clothing_280A long chain of charity and commerce binds the world’s richest and poorest people in an accidental intimacy. It’s a curious feature of the global age that hardly anybody at either end knows it.’ George Packer, New York Times Magazine.

In the UK, we buy more than two million tonnes of textiles a year, throw half of it in landfill, and currently recycle only a quarter. Although we are becoming more aware of the economic, social and environmental impact of textile production, most of us have no idea of how the global textile recycling trade works or its impact. Demand for reusable second-hand clothing in developing economies is high, but less well-known are the recycling industries that destroy our castoff clothing in order to reclaim the fibres. The town of Panipat, in North India, is the current centre of this global ‘shoddy’ recycling industry. The work is dirty, labour intensive and the process has changed little since its invention in Yorkshire in 1813. Developing countries also constitute the main markets for the low-quality recycled products manufactured through this process.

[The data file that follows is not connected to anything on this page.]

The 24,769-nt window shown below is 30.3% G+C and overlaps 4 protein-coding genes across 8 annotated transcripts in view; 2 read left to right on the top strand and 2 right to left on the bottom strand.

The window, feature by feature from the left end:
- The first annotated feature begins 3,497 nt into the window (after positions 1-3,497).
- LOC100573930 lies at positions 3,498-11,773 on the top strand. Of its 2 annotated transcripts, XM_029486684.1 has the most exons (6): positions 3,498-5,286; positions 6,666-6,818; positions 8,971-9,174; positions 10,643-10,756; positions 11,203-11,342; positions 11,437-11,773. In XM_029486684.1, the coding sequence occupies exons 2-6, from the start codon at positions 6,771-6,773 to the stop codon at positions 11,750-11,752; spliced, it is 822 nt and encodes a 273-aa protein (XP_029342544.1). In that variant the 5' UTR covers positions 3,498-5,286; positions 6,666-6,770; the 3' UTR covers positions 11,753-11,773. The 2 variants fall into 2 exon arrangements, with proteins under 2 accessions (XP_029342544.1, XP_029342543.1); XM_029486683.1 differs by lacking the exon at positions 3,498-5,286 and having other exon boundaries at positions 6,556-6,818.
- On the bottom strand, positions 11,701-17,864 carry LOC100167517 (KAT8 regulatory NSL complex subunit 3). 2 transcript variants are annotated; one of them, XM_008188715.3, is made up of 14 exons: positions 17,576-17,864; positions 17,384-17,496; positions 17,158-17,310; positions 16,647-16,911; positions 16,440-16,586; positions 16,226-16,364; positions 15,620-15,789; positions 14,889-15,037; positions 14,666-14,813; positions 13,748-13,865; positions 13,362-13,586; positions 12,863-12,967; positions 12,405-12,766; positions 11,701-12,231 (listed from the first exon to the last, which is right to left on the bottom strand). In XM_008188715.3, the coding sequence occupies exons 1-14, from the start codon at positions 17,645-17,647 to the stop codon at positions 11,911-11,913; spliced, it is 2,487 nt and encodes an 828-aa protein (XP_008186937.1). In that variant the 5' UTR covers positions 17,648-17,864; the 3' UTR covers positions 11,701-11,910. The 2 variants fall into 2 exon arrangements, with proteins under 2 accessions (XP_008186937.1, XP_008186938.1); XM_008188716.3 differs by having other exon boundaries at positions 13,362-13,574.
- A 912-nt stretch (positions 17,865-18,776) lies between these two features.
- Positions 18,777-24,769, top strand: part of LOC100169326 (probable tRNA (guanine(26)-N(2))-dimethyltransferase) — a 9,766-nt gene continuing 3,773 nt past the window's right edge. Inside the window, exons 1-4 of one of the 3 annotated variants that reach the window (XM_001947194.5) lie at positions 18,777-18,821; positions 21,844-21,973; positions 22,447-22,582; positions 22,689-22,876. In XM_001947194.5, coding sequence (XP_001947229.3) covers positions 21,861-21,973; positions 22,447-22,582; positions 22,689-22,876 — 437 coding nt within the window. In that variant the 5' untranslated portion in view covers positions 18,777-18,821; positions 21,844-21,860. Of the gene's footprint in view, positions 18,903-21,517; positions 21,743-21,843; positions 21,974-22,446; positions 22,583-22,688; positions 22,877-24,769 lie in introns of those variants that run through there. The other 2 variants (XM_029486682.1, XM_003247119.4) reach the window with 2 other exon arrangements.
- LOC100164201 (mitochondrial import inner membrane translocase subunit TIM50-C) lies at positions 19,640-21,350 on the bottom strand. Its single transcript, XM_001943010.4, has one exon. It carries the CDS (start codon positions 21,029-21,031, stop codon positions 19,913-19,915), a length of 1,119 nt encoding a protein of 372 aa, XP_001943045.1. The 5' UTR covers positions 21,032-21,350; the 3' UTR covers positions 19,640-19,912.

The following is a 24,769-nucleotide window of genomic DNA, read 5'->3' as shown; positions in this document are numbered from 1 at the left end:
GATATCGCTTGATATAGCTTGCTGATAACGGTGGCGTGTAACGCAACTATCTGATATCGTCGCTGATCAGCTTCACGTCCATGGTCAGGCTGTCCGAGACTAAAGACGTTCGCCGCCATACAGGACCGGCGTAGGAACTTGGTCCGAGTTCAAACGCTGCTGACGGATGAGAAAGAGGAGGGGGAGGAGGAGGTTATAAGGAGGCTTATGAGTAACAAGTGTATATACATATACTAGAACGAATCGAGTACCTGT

Contrasting the flow of western clothing to India and it’s subsequent transformation is the recycling of unwanted clothing within India and it’s possible reincarnation, even ending up in the west. Clothing is never just thrown out as rubbish in India. It is too replete with social meaning to be wasted until it is literally falling apart. Used clothing is a valuable resource. Huge informal economies process unwanted Indian clothing in a burgeoning market for used domestic textiles.

These photographs and their captions explore both of these journeys in an effort to join the dots in what is otherwise an invisible global trade.

The second-hand clothing and recycling trades have to be understood as a global system, one where the dirtiest work is often done in marginal, unregulated places.

Clothing Recycled is a collaborative project between Anthropologist Lucy Norris and Photographer Tim Mitchell.